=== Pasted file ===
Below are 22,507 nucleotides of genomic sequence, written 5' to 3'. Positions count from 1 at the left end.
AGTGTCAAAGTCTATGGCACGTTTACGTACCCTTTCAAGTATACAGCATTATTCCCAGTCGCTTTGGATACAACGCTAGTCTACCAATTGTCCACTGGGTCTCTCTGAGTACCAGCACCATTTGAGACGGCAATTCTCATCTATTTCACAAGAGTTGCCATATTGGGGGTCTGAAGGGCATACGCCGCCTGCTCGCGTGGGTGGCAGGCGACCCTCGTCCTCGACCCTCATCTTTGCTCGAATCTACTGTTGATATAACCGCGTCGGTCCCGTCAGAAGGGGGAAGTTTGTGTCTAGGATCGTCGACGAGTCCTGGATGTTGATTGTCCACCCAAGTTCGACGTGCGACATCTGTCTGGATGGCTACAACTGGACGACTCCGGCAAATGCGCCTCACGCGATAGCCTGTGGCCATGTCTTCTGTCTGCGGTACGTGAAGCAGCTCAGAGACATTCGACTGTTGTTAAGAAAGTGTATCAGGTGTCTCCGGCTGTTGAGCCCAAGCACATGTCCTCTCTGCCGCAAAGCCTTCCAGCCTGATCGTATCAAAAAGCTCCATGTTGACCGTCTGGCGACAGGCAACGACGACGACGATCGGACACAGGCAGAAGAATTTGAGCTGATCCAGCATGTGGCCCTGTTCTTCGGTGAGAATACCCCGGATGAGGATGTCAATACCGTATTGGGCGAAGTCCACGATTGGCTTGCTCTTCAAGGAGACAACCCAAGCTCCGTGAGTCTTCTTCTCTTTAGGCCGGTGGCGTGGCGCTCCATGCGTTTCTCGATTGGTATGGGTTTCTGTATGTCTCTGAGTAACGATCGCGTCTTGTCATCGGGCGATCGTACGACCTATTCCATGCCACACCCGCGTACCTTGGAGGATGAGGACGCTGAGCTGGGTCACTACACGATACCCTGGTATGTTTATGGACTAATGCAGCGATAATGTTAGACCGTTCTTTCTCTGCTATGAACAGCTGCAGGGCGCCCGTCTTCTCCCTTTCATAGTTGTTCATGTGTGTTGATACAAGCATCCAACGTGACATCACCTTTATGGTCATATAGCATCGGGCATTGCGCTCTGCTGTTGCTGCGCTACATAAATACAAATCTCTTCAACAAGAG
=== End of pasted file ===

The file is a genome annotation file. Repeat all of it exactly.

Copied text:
Below are 22,507 nucleotides of genomic sequence, written 5' to 3'. Positions count from 1 at the left end.
AGTGTCAAAGTCTATGGCACGTTTACGTACCCTTTCAAGTATACAGCATTATTCCCAGTCGCTTTGGATACAACGCTAGTCTACCAATTGTCCACTGGGTCTCTCTGAGTACCAGCACCATTTGAGACGGCAATTCTCATCTATTTCACAAGAGTTGCCATATTGGGGGTCTGAAGGGCATACGCCGCCTGCTCGCGTGGGTGGCAGGCGACCCTCGTCCTCGACCCTCATCTTTGCTCGAATCTACTGTTGATATAACCGCGTCGGTCCCGTCAGAAGGGGGAAGTTTGTGTCTAGGATCGTCGACGAGTCCTGGATGTTGATTGTCCACCCAAGTTCGACGTGCGACATCTGTCTGGATGGCTACAACTGGACGACTCCGGCAAATGCGCCTCACGCGATAGCCTGTGGCCATGTCTTCTGTCTGCGGTACGTGAAGCAGCTCAGAGACATTCGACTGTTGTTAAGAAAGTGTATCAGGTGTCTCCGGCTGTTGAGCCCAAGCACATGTCCTCTCTGCCGCAAAGCCTTCCAGCCTGATCGTATCAAAAAGCTCCATGTTGACCGTCTGGCGACAGGCAACGACGACGACGATCGGACACAGGCAGAAGAATTTGAGCTGATCCAGCATGTGGCCCTGTTCTTCGGTGAGAATACCCCGGATGAGGATGTCAATACCGTATTGGGCGAAGTCCACGATTGGCTTGCTCTTCAAGGAGACAACCCAAGCTCCGTGAGTCTTCTTCTCTTTAGGCCGGTGGCGTGGCGCTCCATGCGTTTCTCGATTGGTATGGGTTTCTGTATGTCTCTGAGTAACGATCGCGTCTTGTCATCGGGCGATCGTACGACCTATTCCATGCCACACCCGCGTACCTTGGAGGATGAGGACGCTGAGCTGGGTCACTACACGATACCCTGGTATGTTTATGGACTAATGCAGCGATAATGTTAGACCGTTCTTTCTCTGCTATGAACAGCTGCAGGGCGCCCGTCTTCTCCCTTTCATAGTTGTTCATGTGTGTTGATACAAGCATCCAACGTGACATCACCTTTATGGTCATATAGCATCGGGCATTGCGCTCTGCTGTTGCTGCGCTACATAAATACAAATCTCTTCAACAAGAG